Cinemania, the festival of French-language films screened with English subtitles, continues through Nov. 22. This year’s edition of Cinemania is happening entirely online, with each film being made available for a 48-hour period (and almost every film appears on the festival schedule twice).
In Vacarme, 13-year-old Émilie is placed in youth protection services after an apparent fallout with her mother. Starring Rosalie Pépin as the young teen, the film teems with adolescent intensity. Forced into the highly structured environment of a government-run facility, Émilie can’t help rebelling. Burdened with feelings of abandonment, she will do what it takes to be reunited with her mother, played by an elusive and magnetic Sophie Desmarais.
Vacarme doesn’t necessarily bring anything new to the table. The film’s focus on Émilie’s perspective becomes its main strength and weakness, as her adolescent obsession drives the film’s emotional power while it dulls its institutional curiosity. While the film explores some of the day to day dealings of living in a youth home, it remains mostly surface level. For better and worse, Vacarme becomes the portrait of one mother and daughter relationship like many others. Though, in an era where some filmmakers try to undertake a little too much, the familiar story told reasonably well is an important stepping stone for an emerging filmmaker (Frederick Neegan Trudel) who likely has a bright future ahead of him.
The film’s heart lies in the raw intensity of the two central performances by Pépin and Desmarais. While they rarely share the screen, they feel intimately connected. Vacarme is Pépin’s first film role, and she carries the film rather beautifully. Playing the somewhat awkward in-between age of 13, she errs closer to childlike rather than adolescent. It creates an interesting counterpoint to other similar films and drives home the idea of her fragility and need for parental love and guidance. (Justine Smith)
Vacarme is available for a 48-hour streaming period as of Tuesday, Nov. 10.
Christian Petzold regular Nina Hoss shines in L’audition, a starkly European drama from director Ina Weisse that ultimately works best as a vehicle for her considerable talents. Hoss plays Anna, a violin teacher at a conservatory who powers through her severe anxiety by trying to control everything around her. It means keeping her luthier husband (Simon Abkarian) at arm’s length, conducting an affair with a member of an extracurricular string ensemble, forcing her 10-year-old son Jonas (Serafin Mishiev) to learn the violin even if he seems heavily unenthused by lessons and particularly by turning all of her attention to a pupil (Ilja Monti) that she feels she can mold into a prodigy. Anna’s intense expectations of everything around her are molded by her own sentiment of failure — she was once, we learn, poised to become a prodigy herself — but rarely take into account the fact that others also have free will.
Though the logline immediately suggests Whiplash, L’audition is a much more sedate and strained drama, the constant push of performance just another way in which Anna loses her grip on controlling every section of her life. Though it’s chiefly set in the music world, L’audition wields silence like a scalpel. In its best moments, it recalls the surgical precision of Michael Haneke, though its approach to the material remains resolutely middlebrow. Hoss is an absolute marvel of restraint and pinched anguish, but the film spreads itself too thin by the two-thirds-mark, eventually keeping the viewer firmly at arm’s length. (Alex Rose)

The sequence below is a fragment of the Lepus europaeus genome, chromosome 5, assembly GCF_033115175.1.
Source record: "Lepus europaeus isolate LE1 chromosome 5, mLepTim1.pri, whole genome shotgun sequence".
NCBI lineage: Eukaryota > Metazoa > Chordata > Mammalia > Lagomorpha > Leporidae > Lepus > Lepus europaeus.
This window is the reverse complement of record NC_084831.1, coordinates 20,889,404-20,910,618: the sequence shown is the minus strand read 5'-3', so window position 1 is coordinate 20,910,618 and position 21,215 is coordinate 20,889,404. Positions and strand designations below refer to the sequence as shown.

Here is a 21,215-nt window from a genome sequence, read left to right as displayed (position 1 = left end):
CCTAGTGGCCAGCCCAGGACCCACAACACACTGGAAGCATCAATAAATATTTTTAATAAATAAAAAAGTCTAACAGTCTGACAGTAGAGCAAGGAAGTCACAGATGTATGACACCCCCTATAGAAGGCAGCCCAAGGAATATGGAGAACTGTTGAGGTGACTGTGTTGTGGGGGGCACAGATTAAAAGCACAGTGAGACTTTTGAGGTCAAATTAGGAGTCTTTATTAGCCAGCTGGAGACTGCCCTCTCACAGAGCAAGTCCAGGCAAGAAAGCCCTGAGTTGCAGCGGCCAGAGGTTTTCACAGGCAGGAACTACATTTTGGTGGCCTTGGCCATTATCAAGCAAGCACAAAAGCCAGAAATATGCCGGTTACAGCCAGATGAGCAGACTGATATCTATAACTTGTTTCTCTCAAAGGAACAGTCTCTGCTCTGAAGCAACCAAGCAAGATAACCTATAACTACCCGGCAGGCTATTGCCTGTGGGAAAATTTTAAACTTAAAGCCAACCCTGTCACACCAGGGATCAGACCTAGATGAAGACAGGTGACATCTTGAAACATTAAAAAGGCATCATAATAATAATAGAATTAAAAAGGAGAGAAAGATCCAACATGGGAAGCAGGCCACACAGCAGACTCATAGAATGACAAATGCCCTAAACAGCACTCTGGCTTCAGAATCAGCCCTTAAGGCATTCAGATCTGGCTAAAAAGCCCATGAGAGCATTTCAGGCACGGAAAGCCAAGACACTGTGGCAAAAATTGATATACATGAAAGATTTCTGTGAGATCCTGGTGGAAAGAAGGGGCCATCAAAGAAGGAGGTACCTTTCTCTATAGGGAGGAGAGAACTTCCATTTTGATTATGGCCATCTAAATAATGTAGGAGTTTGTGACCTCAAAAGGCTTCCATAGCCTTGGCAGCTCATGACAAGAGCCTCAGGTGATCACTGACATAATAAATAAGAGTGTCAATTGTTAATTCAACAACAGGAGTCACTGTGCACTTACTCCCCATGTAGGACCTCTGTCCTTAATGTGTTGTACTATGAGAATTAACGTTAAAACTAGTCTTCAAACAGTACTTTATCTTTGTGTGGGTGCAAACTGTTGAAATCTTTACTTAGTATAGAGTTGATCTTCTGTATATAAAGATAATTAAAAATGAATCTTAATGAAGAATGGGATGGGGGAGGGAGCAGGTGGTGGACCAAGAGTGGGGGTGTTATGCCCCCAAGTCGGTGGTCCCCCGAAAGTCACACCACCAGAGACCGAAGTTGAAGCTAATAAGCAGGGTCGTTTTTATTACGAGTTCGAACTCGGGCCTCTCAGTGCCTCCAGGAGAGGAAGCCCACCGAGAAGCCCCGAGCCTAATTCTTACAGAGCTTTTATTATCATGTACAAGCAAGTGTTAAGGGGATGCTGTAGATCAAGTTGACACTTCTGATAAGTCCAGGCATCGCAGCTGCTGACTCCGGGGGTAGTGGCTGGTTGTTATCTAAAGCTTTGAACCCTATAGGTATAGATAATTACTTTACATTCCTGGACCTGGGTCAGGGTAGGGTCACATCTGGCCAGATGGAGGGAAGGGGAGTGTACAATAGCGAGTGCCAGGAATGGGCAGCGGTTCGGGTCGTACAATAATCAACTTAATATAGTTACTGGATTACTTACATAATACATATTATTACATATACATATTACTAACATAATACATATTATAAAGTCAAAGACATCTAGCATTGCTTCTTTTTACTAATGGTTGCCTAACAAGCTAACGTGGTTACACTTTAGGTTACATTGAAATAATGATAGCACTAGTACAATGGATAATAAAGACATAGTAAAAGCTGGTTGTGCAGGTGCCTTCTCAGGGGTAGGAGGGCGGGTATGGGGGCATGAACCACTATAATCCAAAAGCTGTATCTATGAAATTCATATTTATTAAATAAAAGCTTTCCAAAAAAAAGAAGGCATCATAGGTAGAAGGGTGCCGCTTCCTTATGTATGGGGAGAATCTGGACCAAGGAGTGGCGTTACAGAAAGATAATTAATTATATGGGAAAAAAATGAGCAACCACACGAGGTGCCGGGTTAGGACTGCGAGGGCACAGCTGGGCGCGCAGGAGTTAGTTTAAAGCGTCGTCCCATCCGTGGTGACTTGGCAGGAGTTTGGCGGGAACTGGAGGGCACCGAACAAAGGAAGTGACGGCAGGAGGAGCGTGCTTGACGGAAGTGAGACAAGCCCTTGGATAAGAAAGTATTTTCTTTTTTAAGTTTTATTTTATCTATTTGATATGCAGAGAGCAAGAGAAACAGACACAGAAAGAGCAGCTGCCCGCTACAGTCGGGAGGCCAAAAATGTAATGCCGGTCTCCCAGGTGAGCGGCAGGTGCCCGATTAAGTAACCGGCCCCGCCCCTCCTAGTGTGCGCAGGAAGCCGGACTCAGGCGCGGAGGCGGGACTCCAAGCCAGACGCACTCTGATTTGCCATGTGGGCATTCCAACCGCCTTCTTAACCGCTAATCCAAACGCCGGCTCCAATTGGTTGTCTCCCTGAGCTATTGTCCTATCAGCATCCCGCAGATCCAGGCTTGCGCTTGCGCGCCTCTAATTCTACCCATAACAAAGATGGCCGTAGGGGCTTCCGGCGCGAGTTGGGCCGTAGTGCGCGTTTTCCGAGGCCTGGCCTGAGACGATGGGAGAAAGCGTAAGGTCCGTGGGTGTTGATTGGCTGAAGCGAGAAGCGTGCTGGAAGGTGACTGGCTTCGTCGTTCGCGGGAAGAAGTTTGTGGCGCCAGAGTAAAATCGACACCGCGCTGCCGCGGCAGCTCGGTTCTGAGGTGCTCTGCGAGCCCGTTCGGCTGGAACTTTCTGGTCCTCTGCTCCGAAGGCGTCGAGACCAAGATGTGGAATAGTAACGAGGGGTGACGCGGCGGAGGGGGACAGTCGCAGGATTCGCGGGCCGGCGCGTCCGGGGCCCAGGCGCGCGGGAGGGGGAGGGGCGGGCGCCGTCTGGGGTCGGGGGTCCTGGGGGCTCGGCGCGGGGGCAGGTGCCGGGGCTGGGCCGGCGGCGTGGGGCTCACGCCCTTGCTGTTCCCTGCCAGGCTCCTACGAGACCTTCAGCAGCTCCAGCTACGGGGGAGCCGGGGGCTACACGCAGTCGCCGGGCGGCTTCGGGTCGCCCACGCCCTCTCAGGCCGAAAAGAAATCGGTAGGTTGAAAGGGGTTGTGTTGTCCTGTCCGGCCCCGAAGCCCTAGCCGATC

L’audition is available for a 48-hour streaming period as of Monday, Nov. 9.
Je m’appelle humain
A somewhat abstract portrait of Innu poet Joséphine Bacon, Je m’appelle humain manages to get over the hump of its early documentary clichés towards something graceful and touching. Like seemingly every biographical documentary made in Quebec in the last 15 years, it begins with footage of Bacon staring at the horizon overlaid with her own words and moves into a quickly abandoned framing device of having Bacon walk us through significant addresses from her first move to Montreal from her hometown of Pessamit, on the Côte-Nord. The first 15 minutes or so of Je m’appelle humain seem somewhat perfunctory, like a well-researched segment on a current events show — which isn’t really a problem, but doesn’t have much to do with the rest of the film, which is more overtly about Bacon’s upbringing in a residential school, her relationship with nature and her late-blooming career as a celebrated poet.
Once you get over that initial structural confusion, Je m’appelle humain is a striking portrait of Bacon, a survivor several times over who finds herself celebrated for her poetry late in life. Director Kim O’Bomsawin lets Bacon do much of the talking, and she expresses herself in a poetic but not overly precious way, steering the film away from being a simple rehashing of her written work. It’s nearly impossible to encompass anyone’s life in 78 minutes, so one remains charitable given the fact that the film sometimes seems to lack clear direction; it’s a very moving portrait even as it steers away from exploring the biographical details of large swaths of Bacon’s life. (The film’s most touching moment is perhaps the one where she outlines the reasons why she won’t really be talking about her residential school experience in any detail.) (AR)
Je m’appelle humain is available for a 48-hour streaming period as of Tuesday, Nov. 10.
For more programming details and to rent films, please visit the Cinemania website.
For more film coverage, please visit the Film & TV section.